Percentage Of Middle Age And Older Adults With Multiple Chronic Conditions Rose Significantly Over Ten Years

from Spencer’s Benefits Reports: Between 1999-2000 and 2009-2010, the percentage of adults aged 45-64 and 65 and over with two or more of nine selected chronic conditions increased for both men and women, all racial and ethnic groups examined, and most income groups, the National Center for Health Statistics of the Centers for Disease Control and Prevention found. In 2009–2010, 21 percent of adults aged 45-64 and 45 percent of adults aged 65 and over had been diagnosed with two or more chronic conditions, compared with 16.1 percent and 37.2 percent, respectively in 1999-2000, the NCHS Data Brief, Multiple Chronic Conditions Among Adults Aged 45 and Over: Trends Over the Past 10 Years, found. The Data Brief is based on data from the National Health Interview Survey, 1999–2000 and 2009–2010.

The prevalence of two or more chronic conditions for both age groups of adults decreased with rising family income, but among those aged 65 and over the prevalence varied less by family income than among those aged 45-64, where it was more than twice as high among those living in poverty as among those at 400 percent or more of the poverty level.

During the ten-year period, the percentage of adults aged 65 and over with both hypertension and diabetes rose from 9 percent to 15 percent; prevalence of hypertension and heart disease increased from 18 percent to 21 percent; and prevalence of hypertension and cancer increased from 8 percent to 11 percent. For adults age 45 through 64 during the same ten-year period, prevalence of hypertension increased from 35 percent to 41 percent, diabetes from 10 percent to 15 percent, and cancer from 9 percent to 11 percent. However, the NCHS acknowledges that because this report includes only respondent-reported information of a physician diagnosis, estimates may be understated due to missing undiagnosed chronic conditions.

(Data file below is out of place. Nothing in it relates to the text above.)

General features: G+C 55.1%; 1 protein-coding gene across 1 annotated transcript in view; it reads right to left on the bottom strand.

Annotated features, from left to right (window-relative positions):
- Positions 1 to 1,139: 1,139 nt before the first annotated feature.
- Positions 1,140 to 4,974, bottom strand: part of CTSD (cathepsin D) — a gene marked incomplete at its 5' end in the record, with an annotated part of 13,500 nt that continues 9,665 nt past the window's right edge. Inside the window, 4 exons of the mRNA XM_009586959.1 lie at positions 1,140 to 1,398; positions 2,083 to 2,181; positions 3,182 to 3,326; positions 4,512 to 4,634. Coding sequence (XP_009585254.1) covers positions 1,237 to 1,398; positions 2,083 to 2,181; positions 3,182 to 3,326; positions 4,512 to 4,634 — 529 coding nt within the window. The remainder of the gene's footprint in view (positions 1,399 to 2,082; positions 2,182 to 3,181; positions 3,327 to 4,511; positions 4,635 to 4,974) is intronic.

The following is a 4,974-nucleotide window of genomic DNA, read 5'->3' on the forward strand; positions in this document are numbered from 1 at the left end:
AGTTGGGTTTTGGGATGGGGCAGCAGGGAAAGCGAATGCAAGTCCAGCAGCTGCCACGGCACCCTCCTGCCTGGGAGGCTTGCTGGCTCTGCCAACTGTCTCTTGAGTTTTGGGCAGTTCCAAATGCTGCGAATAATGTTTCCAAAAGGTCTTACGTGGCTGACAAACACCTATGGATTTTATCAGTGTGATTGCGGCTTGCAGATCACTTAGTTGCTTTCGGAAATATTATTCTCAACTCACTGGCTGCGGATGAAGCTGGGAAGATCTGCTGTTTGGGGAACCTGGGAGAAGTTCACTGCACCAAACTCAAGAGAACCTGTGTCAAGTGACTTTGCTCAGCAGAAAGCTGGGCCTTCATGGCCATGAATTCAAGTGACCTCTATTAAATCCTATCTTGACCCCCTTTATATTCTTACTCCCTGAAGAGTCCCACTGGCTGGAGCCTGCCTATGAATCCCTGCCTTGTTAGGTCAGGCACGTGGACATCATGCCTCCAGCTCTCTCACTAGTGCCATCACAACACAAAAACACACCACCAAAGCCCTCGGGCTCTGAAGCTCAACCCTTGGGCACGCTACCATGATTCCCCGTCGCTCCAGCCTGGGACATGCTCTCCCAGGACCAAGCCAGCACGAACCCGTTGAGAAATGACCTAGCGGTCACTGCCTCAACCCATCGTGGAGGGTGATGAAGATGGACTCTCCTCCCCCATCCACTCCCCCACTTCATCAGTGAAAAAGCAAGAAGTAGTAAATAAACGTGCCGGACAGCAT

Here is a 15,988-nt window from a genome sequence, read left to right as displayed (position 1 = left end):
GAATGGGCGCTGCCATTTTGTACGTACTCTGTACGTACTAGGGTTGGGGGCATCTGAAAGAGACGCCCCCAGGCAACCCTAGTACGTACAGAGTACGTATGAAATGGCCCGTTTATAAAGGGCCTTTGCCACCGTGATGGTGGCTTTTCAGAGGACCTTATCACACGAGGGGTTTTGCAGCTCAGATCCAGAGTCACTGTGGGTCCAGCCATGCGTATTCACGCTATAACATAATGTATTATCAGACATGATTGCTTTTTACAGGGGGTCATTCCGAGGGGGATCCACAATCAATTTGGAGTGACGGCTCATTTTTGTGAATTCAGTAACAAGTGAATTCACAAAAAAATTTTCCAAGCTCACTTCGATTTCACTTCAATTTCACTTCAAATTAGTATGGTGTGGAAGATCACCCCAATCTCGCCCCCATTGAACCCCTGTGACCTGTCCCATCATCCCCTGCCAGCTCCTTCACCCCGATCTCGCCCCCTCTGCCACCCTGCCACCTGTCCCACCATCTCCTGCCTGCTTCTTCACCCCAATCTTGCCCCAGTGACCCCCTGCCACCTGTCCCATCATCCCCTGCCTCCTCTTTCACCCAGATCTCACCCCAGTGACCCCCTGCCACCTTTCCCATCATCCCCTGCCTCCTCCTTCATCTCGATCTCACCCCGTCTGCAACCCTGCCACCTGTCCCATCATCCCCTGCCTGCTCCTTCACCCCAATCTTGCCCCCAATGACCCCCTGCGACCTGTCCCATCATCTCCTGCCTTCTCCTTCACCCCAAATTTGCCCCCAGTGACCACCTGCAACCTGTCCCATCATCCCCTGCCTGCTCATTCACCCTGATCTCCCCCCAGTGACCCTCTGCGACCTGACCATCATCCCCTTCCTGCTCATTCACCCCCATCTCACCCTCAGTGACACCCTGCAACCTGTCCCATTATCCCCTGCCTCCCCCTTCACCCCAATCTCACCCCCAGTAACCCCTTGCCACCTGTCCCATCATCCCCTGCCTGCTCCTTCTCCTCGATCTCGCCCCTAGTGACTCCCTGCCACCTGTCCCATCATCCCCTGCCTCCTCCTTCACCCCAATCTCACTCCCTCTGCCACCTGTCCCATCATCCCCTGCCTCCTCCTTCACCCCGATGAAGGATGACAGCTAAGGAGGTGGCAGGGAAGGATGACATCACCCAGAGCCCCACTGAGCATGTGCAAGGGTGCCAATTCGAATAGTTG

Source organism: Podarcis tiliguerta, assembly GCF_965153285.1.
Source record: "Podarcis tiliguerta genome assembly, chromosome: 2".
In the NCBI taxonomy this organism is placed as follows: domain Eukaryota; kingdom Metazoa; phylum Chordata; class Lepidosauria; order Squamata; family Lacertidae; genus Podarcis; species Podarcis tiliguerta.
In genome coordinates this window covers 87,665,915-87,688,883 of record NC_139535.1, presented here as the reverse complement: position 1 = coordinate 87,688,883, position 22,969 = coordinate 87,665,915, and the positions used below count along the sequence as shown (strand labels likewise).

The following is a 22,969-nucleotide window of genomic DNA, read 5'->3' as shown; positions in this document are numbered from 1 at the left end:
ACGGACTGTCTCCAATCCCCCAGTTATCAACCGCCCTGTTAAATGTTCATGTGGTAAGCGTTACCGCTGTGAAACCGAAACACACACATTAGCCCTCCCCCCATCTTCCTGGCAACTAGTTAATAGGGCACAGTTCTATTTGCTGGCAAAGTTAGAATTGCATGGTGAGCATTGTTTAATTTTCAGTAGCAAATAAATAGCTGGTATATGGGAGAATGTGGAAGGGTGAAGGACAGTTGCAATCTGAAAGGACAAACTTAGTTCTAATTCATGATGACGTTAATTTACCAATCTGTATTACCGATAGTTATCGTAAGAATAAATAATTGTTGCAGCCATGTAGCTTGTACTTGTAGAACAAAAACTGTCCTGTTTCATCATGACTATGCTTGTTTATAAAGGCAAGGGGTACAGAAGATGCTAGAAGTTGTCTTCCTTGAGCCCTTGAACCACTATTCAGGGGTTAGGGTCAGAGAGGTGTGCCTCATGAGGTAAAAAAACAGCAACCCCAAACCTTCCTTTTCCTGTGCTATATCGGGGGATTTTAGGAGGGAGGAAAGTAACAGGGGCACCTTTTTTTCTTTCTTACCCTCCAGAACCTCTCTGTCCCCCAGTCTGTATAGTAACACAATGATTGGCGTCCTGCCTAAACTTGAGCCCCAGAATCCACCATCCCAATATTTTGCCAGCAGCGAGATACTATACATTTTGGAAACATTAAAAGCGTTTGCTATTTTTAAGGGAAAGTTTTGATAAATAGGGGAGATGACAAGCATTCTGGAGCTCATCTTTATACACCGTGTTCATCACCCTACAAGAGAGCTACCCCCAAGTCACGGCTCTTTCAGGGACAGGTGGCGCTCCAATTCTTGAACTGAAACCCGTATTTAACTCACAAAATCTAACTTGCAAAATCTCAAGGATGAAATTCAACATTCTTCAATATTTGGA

Needed Medical Care

In 2009-2010, the percentage of adults aged 45-64 with two or more of nine selected chronic conditions who did not receive or delayed needed medical care due to cost increased from 17 percent to 23 percent, and the percentage who did not receive needed prescription drugs due to cost increased from 14 percent to 22 percent. For adults aged 65 and over with two or more chronic conditions, there was no change in the percentage who did not receive or delayed needed medical care due to cost, while the percentage who did not receive needed prescription drugs in the past year increased over the ten-year period.

Studies suggest that the presence of multiple chronic conditions adds a layer of complexity to disease management, the NCHS noted. Recently the U.S. Department of Health and Human Services established a strategic framework for improving the health of this population. The conditions examined were the following: hypertension, heart disease, diabetes, cancer, stroke, chronic bronchitis, emphysema, current asthma, and kidney disease. Examining trends in the prevalence of multiple chronic conditions informs policy on chronic disease management and prevention, and helps to predict future health care needs and use for Medicare and other payers, the NCHS noted.

The prevalence of obesity—a risk factor for certain types of heart disease and cancer, hypertension, stroke, and diabetes—increased in the United States over the past 30 years, but has leveled off in recent years, the NCHS observed. “Advances in medical treatments and drugs are contributing to increased survival for persons with some chronic conditions. During this ten-year period, death rates for heart disease, cancer, and stroke declined. In recent years, the percentage of Americans who were aware of their hypertension, and the use of hypertension medications, has increased.

“The rising prevalence of multiple chronic conditions has implications for the financing and delivery of health care. Persons with multiple chronic conditions are more likely to be hospitalized, fill more prescriptions have higher annual prescription drug costs, more physician visits, and higher out-of-pocket spending is higher for persons with multiple chronic conditions.

“Chronic disease, and combinations of chronic diseases, affects individuals to varying degrees and may impact an individual’s life in different ways. The increasing prevalence of multiple chronic conditions presents a complex challenge to the U.S. health care system, both in terms of quality of life and expenditures for an aging population,” the NCHS Data Brief concluded.

For more information, visit http://www.cdc.gov/nchs/data/databriefs/db100.htm.

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